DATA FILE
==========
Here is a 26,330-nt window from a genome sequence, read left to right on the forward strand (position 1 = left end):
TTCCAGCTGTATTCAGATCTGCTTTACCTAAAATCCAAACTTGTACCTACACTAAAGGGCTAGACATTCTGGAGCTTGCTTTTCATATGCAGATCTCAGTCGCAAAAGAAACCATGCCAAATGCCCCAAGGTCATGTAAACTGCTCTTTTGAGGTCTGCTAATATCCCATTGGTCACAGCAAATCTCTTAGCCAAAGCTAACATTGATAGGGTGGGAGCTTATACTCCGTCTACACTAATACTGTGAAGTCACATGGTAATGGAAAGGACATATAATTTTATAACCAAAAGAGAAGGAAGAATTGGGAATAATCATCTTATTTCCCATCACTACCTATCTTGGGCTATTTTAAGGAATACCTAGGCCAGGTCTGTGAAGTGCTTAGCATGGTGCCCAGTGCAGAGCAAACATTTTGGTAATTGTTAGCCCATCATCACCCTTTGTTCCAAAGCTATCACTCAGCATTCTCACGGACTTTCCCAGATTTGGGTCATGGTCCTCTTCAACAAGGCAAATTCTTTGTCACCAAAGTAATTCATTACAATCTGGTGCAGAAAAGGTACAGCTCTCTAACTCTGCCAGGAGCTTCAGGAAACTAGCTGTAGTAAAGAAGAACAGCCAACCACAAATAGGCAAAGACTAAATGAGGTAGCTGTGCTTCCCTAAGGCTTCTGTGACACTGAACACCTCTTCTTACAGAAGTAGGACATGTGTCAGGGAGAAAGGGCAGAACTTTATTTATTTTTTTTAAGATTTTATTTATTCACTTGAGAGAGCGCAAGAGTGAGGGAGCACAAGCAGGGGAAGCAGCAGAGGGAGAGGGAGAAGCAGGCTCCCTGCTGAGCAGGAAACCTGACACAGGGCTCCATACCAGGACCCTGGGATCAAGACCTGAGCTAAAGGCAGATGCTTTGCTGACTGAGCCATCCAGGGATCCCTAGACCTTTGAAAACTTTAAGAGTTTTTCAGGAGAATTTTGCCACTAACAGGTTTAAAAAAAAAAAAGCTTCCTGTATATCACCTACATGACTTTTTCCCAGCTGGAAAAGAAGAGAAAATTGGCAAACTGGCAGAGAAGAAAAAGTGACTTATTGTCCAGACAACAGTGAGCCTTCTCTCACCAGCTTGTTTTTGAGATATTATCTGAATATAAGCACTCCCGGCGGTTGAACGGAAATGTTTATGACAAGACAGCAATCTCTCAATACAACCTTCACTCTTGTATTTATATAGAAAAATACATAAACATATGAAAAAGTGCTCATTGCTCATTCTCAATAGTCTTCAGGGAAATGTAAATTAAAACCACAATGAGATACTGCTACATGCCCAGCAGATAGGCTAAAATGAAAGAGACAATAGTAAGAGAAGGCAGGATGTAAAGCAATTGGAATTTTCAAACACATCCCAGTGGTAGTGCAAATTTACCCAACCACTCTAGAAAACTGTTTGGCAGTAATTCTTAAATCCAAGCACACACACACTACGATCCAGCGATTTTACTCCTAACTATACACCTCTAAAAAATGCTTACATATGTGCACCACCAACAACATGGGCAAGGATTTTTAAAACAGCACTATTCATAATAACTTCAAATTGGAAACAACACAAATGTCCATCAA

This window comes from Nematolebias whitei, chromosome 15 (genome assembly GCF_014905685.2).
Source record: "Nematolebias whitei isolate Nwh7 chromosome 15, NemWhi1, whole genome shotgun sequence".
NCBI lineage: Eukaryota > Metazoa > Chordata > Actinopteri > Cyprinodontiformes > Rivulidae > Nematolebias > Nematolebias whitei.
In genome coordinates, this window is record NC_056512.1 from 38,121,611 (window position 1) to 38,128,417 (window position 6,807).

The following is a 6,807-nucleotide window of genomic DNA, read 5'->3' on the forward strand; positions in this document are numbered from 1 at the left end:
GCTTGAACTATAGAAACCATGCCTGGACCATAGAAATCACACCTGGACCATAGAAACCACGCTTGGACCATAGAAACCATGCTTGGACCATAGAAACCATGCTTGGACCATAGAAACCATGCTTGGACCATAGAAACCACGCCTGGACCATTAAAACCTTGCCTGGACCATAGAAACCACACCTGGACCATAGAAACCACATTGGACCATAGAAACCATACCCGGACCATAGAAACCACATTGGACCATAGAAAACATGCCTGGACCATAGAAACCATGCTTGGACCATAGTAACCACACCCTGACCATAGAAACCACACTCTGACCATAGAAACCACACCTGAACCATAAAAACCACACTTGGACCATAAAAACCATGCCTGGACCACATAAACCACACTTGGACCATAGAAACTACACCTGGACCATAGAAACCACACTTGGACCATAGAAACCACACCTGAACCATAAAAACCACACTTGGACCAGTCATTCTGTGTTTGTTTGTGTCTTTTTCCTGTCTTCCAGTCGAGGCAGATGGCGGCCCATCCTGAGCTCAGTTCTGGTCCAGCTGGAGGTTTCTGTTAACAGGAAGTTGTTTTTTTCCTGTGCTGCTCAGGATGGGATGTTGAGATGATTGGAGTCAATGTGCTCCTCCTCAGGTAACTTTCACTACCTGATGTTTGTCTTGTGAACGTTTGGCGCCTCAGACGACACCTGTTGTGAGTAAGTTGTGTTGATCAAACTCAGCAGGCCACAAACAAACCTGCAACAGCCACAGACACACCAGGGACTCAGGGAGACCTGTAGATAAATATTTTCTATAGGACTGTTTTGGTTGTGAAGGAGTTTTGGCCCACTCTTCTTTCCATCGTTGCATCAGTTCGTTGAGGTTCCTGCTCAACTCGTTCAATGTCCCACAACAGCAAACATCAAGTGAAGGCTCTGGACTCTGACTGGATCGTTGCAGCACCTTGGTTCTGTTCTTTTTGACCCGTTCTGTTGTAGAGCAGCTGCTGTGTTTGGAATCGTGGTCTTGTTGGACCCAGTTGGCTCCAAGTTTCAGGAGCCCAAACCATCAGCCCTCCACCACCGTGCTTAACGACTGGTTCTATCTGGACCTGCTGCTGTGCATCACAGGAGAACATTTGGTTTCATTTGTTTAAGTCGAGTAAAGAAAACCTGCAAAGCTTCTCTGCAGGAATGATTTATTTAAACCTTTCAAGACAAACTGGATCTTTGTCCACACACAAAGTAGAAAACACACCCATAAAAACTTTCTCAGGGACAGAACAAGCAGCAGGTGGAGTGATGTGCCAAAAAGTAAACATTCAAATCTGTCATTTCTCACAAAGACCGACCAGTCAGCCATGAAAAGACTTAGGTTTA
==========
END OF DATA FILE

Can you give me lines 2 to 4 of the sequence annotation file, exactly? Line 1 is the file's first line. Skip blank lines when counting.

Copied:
TTCCAGCTGTATTCAGATCTGCTTTACCTAAAATCCAAACTTGTACCTACACTAAAGGGCTAGACATTCTGGAGCTTGCTTTTCATATGCAGATCTCAGTCGCAAAAGAAACCATGCCAAATGCCCCAAGGTCATGTAAACTGCTCTTTTGAGGTCTGCTAATATCCCATTGGTCACAGCAAATCTCTTAGCCAAAGCTAACATTGATAGGGTGGGAGCTTATACTCCGTCTACACTAATACTGTGAAGTCACATGGTAATGGAAAGGACATATAATTTTATAACCAAAAGAGAAGGAAGAATTGGGAATAATCATCTTATTTCCCATCACTACCTATCTTGGGCTATTTTAAGGAATACCTAGGCCAGGTCTGTGAAGTGCTTAGCATGGTGCCCAGTGCAGAGCAAACATTTTGGTAATTGTTAGCCCATCATCACCCTTTGTTCCAAAGCTATCACTCAGCATTCTCACGGACTTTCCCAGATTTGGGTCATGGTCCTCTTCAACAAGGCAAATTCTTTGTCACCAAAGTAATTCATTACAATCTGGTGCAGAAAAGGTACAGCTCTCTAACTCTGCCAGGAGCTTCAGGAAACTAGCTGTAGTAAAGAAGAACAGCCAACCACAAATAGGCAAAGACTAAATGAGGTAGCTGTGCTTCCCTAAGGCTTCTGTGACACTGAACACCTCTTCTTACAGAAGTAGGACATGTGTCAGGGAGAAAGGGCAGAACTTTATTTATTTTTTTTAAGATTTTATTTATTCACTTGAGAGAGCGCAAGAGTGAGGGAGCACAAGCAGGGGAAGCAGCAGAGGGAGAGGGAGAAGCAGGCTCCCTGCTGAGCAGGAAACCTGACACAGGGCTCCATACCAGGACCCTGGGATCAAGACCTGAGCTAAAGGCAGATGCTTTGCTGACTGAGCCATCCAGGGATCCCTAGACCTTTGAAAACTTTAAGAGTTTTTCAGGAGAATTTTGCCACTAACAGGTTTAAAAAAAAAAAAGCTTCCTGTATATCACCTACATGACTTTTTCCCAGCTGGAAAAGAAGAGAAAATTGGCAAACTGGCAGAGAAGAAAAAGTGACTTATTGTCCAGACAACAGTGAGCCTTCTCTCACCAGCTTGTTTTTGAGATATTATCTGAATATAAGCACTCCCGGCGGTTGAACGGAAATGTTTATGACAAGACAGCAATCTCTCAATACAACCTTCACTCTTGTATTTATATAGAAAAATACATAAACATATGAAAAAGTGCTCATTGCTCATTCTCAATAGTCTTCAGGGAAATGTAAATTAAAACCACAATGAGATACTGCTACATGCCCAGCAGATAGGCTAAAATGAAAGAGACAATAGTAAGAGAAGGCAGGATGTAAAGCAATTGGAATTTTCAAACACATCCCAGTGGTAGTGCAAATTTACCCAACCACTCTAGAAAACTGTTTGGCAGTAATTCTTAAATCCAAGCACACACACACTACGATCCAGCGATTTTACTCCTAACTATACACCTCTAAAAAATGCTTACATATGTGCACCACCAACAACATGGGCAAGGATTTTTAAAACAGCACTATTCATAATAACTTCAAATTGGAAACAACACAAATGTCCATCAA

This window comes from Nematolebias whitei, chromosome 15 (genome assembly GCF_014905685.2).
Source record: "Nematolebias whitei isolate Nwh7 chromosome 15, NemWhi1, whole genome shotgun sequence".